Leaving Lieutenant Amir to map the principal ruins, we followed the caravan up the Majrá el-Wághir, the long divide rising to the west-north-west. The thin forest reminded me of the wooded slopes of the Anti-Libanus about El-Kunaytarah: there, however, terebinths and holm-oaks take the place of these unlovely and uncomfortable thorn-trees. They are cruelly beaten—an operation called El-Ramá—by the Bedawi camel-man, part of whose travelling kit, and the most important part too, here as in Sinai, is the flail (Murmár or Makhbat) and the mat to receive the leaves: perhaps Acacias and Mimosas are not so much bettered by "bashing" as the woman, the whelp, and the walnut-tree of the good old English proverb. After three miles we passed, on the left, ruins of long walls and Arab Wasm, with white memorial stones perched on black. In front rose the tall Jebel Tulayh, buttressing the right or northern bank of the Dámah; and behind it, stained faint-blue by distance, floated in the flickering mirage the familiar forms of the Tihámah range, a ridge now broken into half a dozen blocks. I had ordered the caravan to march upon the Tuwayl el-Súk; but, after one hour and fifteen minutes, we found the tents pitched some three miles short of it, on a bleak and ugly wave of the Wághir. The Shaykhs swore, by all holy things, that this was the veritable Tuwayl; and a Bedawi, who declared that he knew where water lay in the neighbourhood, refused to show it sans the preliminary "bakhshísh." Mashallah! It is a noble race.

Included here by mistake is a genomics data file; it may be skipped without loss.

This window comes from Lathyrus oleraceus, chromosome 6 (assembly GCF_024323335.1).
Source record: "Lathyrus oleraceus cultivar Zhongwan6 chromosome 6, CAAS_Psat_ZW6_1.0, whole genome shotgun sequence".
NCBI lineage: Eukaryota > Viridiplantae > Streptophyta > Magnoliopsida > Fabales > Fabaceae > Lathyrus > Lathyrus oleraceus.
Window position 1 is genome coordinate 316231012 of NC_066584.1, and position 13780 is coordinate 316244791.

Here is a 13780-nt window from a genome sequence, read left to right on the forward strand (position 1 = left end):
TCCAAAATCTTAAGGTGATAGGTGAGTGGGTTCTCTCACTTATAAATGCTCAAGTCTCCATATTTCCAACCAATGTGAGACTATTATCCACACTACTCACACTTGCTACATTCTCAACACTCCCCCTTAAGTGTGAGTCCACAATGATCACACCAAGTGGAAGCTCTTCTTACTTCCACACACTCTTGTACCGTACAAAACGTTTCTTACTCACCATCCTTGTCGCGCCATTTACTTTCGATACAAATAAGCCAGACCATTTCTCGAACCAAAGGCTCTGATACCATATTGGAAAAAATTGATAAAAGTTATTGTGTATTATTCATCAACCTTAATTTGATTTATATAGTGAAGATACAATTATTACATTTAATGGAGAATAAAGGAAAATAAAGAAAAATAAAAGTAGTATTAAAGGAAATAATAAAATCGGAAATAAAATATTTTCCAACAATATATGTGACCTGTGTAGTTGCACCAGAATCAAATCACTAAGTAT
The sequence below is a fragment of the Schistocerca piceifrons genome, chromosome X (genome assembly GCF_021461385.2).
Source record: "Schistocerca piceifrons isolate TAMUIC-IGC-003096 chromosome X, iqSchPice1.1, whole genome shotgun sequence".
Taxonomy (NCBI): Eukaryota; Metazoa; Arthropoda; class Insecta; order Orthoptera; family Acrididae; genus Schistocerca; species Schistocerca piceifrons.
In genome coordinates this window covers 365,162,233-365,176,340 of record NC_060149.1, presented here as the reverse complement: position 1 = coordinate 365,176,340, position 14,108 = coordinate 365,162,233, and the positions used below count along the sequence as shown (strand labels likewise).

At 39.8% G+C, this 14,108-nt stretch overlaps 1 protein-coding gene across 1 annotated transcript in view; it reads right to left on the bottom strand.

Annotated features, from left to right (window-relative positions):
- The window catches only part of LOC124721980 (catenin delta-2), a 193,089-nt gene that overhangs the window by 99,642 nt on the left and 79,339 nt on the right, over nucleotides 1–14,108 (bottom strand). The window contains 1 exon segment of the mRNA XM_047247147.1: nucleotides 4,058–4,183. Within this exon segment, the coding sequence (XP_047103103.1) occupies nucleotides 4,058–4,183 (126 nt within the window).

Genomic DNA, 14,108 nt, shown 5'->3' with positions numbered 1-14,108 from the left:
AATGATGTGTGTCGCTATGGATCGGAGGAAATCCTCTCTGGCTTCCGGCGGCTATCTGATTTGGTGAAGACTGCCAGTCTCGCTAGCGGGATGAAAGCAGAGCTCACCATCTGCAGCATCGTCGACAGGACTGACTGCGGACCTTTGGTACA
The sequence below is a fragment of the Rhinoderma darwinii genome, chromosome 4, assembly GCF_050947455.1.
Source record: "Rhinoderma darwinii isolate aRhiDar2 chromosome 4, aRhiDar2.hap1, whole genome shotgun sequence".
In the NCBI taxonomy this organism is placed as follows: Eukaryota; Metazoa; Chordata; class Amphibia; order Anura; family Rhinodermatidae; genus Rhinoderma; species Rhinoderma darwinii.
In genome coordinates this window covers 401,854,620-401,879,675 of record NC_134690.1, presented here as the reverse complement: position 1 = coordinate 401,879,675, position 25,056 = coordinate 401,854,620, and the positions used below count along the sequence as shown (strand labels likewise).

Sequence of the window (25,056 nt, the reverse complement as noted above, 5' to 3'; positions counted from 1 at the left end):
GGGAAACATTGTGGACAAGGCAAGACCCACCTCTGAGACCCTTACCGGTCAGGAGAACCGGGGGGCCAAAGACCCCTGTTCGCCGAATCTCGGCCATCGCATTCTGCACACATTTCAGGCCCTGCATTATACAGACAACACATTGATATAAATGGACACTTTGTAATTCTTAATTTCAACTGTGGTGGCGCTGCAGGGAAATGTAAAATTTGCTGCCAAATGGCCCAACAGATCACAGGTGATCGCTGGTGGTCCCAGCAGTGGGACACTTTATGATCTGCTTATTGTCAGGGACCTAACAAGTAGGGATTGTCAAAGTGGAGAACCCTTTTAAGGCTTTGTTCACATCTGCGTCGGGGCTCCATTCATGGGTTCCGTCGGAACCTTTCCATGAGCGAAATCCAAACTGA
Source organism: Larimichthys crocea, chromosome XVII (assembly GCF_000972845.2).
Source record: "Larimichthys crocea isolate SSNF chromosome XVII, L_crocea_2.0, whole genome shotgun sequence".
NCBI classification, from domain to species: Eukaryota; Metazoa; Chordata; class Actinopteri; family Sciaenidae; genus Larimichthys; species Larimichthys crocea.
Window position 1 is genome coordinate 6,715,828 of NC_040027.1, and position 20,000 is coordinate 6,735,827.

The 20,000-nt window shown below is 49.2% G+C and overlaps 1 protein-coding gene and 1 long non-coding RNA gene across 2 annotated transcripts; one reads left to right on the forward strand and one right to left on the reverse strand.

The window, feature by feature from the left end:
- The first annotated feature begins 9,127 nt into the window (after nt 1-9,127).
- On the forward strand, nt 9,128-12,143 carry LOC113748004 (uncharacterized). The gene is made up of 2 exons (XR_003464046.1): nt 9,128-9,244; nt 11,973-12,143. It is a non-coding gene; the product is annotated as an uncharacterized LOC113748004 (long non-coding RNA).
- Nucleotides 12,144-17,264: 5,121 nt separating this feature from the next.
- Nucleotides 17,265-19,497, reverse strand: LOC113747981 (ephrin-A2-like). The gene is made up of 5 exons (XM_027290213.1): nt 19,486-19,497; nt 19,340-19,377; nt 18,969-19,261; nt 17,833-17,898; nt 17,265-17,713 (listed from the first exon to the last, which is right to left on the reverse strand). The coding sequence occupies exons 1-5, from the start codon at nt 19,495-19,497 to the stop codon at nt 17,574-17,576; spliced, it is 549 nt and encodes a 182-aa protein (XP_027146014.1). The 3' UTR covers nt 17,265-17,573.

Early next morning (six a.m., March 3rd) we followed the right bank of the Wady el-Khandakí, which runs north with westing. Beyond it lay the foot-hills of gloomy trap leading to the Jebel el-Raydán, a typical granitic form, a short demi-pique saddleback with inwards-sloping pommel like the Pao d'Assucar of picturesque Rio de Janeiro. Here as elsewhere, the granites run parallel with and seaward of the traps. The Tuwayl el-Súk is nothing but an open and windy flat, where the Hajj-caravan used to camp an adjoining ridge, the Hamrá el-Tuwayl, shows spalled quartz, Wasm and memorial stones. The principal formation here is the mauve-purple conglomerate before described.

After riding nine miles we came unexpectedly upon a large and curious ruin, backed by the broad Wady Dámah gleaming white in the sun. The first feature noticed was a pair of parallel walls, or rather their foundations, thirty-five feet apart, and nearly a kilometre in length: it looked like a vast hangar. To the left lie three tracings of squares; the central is a work of earth and stone, not unlike a rude battery; and, a few paces further north, a similar fort has a cistern attached to its western curtain. Heaps of rounded boulders, and the crumbling white-edged mounds which, in these regions, always denote old habitations, run down the right bank of the Wady el-Khandakí to its junction with the Dámah. For want of a better name I called this old settlement Kharábát (the "Ruins of") el-Khandakí, and greatly regretted that we had not time enough to march down the whole line of the Dámah.

Half an hour more placed us at the great Wady, whose general direction is here west with a little southing, and which still merits its fame as an Arabian Arcadia. The banks were thickly bordered with secular tamarisks (T. orientalis), those hardy warriors with the Hebrew-Arabic name Asl (Athl), that battle against wind and weather, as successfully at Dovercourt (Essex) as at Haydarábád (Sind).